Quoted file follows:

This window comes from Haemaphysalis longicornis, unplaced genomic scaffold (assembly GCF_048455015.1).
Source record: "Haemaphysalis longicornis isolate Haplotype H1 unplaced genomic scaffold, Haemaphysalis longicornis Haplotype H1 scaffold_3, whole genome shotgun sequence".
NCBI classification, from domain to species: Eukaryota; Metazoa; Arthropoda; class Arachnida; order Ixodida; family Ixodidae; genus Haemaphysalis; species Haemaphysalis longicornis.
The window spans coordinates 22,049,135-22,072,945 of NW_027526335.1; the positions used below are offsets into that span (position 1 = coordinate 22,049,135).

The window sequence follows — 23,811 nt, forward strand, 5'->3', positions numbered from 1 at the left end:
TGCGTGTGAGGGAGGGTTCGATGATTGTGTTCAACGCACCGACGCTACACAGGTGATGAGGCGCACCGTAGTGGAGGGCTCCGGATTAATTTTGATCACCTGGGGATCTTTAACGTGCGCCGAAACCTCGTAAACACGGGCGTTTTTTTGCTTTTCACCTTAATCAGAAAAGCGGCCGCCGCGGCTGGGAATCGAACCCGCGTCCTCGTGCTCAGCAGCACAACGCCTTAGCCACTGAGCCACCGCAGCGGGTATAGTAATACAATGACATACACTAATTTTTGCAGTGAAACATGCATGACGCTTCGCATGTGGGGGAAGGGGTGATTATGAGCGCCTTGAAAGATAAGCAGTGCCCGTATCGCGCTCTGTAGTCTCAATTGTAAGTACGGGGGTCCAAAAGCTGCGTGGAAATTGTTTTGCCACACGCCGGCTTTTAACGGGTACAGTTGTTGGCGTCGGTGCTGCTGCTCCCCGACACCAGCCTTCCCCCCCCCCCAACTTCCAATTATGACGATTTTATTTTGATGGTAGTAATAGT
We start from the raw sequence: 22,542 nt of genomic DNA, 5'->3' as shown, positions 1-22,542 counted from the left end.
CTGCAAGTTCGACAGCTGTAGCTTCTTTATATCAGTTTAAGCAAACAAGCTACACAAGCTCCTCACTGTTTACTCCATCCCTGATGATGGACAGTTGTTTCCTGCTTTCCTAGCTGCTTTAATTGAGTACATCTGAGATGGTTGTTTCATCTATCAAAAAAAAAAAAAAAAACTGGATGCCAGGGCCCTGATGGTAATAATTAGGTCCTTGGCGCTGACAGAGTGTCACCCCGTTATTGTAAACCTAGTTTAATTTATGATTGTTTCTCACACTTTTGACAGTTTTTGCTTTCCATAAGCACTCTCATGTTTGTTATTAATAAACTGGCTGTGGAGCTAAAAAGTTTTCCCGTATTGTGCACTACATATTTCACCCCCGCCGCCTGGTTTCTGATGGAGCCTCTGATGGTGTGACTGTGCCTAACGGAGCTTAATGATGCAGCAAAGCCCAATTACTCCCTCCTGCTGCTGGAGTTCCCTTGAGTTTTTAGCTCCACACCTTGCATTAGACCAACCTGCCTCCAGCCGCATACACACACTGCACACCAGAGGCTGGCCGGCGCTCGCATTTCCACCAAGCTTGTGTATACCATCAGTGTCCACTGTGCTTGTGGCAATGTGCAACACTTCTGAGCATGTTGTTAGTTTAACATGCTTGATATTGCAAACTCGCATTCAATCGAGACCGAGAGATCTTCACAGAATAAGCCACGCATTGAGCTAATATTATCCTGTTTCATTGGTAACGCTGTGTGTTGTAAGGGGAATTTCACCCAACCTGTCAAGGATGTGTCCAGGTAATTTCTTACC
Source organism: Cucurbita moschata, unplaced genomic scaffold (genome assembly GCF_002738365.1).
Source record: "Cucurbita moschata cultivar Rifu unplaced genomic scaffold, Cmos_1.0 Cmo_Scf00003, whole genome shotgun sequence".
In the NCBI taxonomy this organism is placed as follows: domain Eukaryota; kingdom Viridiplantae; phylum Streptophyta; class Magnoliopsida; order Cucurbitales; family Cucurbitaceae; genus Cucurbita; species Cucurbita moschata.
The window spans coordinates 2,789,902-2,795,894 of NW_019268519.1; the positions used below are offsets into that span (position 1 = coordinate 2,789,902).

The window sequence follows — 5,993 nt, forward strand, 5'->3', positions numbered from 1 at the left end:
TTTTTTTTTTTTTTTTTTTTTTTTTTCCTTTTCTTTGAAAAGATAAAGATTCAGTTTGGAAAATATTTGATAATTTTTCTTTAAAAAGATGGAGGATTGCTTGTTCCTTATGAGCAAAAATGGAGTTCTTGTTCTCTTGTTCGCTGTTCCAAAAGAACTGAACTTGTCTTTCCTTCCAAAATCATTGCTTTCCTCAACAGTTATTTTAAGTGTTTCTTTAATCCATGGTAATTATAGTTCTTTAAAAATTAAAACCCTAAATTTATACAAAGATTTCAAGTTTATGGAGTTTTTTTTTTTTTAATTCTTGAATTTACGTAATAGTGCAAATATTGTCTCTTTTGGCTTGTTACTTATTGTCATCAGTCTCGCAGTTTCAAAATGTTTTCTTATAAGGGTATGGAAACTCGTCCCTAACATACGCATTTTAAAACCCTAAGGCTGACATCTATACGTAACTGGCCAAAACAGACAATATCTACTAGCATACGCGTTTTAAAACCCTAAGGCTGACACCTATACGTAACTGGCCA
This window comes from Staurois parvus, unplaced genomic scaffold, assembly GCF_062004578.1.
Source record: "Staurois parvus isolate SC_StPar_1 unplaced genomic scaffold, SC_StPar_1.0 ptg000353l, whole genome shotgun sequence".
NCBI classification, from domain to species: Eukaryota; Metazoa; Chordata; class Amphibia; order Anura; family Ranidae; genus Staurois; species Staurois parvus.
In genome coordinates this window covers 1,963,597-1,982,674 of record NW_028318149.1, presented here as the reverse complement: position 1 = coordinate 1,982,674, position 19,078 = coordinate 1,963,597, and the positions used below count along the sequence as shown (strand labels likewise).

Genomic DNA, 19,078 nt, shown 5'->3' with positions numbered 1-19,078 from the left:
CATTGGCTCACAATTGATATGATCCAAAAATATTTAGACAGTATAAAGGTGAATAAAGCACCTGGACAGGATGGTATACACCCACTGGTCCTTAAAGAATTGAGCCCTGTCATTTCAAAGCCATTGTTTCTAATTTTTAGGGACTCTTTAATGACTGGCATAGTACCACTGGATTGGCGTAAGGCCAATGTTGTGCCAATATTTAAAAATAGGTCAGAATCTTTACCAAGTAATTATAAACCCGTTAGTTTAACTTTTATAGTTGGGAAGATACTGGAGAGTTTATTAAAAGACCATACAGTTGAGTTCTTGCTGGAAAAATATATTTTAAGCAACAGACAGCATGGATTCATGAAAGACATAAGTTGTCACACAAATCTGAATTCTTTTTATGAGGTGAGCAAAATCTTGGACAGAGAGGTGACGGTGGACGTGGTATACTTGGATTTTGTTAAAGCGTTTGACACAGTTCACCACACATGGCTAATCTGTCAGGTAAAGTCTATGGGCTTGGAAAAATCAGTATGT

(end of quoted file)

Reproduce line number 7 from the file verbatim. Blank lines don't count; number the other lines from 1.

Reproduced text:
We start from the raw sequence: 22,542 nt of genomic DNA, 5'->3' as shown, positions 1-22,542 counted from the left end.